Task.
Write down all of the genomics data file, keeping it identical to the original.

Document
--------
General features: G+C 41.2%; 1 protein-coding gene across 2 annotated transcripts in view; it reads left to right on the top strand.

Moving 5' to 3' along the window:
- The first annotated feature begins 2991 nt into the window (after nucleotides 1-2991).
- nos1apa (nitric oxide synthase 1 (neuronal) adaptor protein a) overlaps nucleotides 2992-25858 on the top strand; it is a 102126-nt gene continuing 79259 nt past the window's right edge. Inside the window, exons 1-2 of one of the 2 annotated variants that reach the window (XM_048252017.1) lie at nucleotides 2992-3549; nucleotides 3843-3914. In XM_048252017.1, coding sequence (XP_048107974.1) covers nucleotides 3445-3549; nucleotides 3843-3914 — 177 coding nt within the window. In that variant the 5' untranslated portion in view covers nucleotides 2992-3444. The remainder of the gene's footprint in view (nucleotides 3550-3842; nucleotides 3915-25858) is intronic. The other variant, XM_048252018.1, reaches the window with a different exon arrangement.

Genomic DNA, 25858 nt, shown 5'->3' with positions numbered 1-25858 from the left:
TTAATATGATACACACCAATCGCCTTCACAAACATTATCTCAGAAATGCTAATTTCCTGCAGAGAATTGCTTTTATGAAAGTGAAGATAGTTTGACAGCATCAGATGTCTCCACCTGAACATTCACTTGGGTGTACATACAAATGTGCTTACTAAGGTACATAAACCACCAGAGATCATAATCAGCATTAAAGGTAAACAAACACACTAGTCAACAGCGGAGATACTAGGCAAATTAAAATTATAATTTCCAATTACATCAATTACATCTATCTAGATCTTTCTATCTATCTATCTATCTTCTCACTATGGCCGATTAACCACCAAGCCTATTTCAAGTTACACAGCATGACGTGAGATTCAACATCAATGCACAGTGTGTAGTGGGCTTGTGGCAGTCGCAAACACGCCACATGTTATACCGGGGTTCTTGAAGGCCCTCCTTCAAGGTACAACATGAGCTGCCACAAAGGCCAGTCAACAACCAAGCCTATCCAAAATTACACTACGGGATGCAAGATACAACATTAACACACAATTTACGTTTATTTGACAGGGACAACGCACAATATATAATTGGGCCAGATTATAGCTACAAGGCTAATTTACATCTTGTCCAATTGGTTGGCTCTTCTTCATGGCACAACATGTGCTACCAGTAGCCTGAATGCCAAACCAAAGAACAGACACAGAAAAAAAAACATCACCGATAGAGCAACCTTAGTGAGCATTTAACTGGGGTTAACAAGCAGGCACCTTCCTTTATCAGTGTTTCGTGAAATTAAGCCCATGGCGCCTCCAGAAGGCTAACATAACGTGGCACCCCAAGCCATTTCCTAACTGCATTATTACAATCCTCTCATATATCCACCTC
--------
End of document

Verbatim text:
General features: G+C 41.2%; 1 protein-coding gene across 2 annotated transcripts in view; it reads left to right on the top strand.

Moving 5' to 3' along the window:
- The first annotated feature begins 2991 nt into the window (after nucleotides 1-2991).
- nos1apa (nitric oxide synthase 1 (neuronal) adaptor protein a) overlaps nucleotides 2992-25858 on the top strand; it is a 102126-nt gene continuing 79259 nt past the window's right edge. Inside the window, exons 1-2 of one of the 2 annotated variants that reach the window (XM_048252017.1) lie at nucleotides 2992-3549; nucleotides 3843-3914. In XM_048252017.1, coding sequence (XP_048107974.1) covers nucleotides 3445-3549; nucleotides 3843-3914 — 177 coding nt within the window. In that variant the 5' untranslated portion in view covers nucleotides 2992-3444. The remainder of the gene's footprint in view (nucleotides 3550-3842; nucleotides 3915-25858) is intronic. The other variant, XM_048252018.1, reaches the window with a different exon arrangement.

Genomic DNA, 25858 nt, shown 5'->3' with positions numbered 1-25858 from the left:
TTAATATGATACACACCAATCGCCTTCACAAACATTATCTCAGAAATGCTAATTTCCTGCAGAGAATTGCTTTTATGAAAGTGAAGATAGTTTGACAGCATCAGATGTCTCCACCTGAACATTCACTTGGGTGTACATACAAATGTGCTTACTAAGGTACATAAACCACCAGAGATCATAATCAGCATTAAAGGTAAACAAACACACTAGTCAACAGCGGAGATACTAGGCAAATTAAAATTATAATTTCCAATTACATCAATTACATCTATCTAGATCTTTCTATCTATCTATCTATCTTCTCACTATGGCCGATTAACCACCAAGCCTATTTCAAGTTACACAGCATGACGTGAGATTCAACATCAATGCACAGTGTGTAGTGGGCTTGTGGCAGTCGCAAACACGCCACATGTTATACCGGGGTTCTTGAAGGCCCTCCTTCAAGGTACAACATGAGCTGCCACAAAGGCCAGTCAACAACCAAGCCTATCCAAAATTACACTACGGGATGCAAGATACAACATTAACACACAATTTACGTTTATTTGACAGGGACAACGCACAATATATAATTGGGCCAGATTATAGCTACAAGGCTAATTTACATCTTGTCCAATTGGTTGGCTCTTCTTCATGGCACAACATGTGCTACCAGTAGCCTGAATGCCAAACCAAAGAACAGACACAGAAAAAAAAACATCACCGATAGAGCAACCTTAGTGAGCATTTAACTGGGGTTAACAAGCAGGCACCTTCCTTTATCAGTGTTTCGTGAAATTAAGCCCATGGCGCCTCCAGAAGGCTAACATAACGTGGCACCCCAAGCCATTTCCTAACTGCATTATTACAATCCTCTCATATATCCACCTC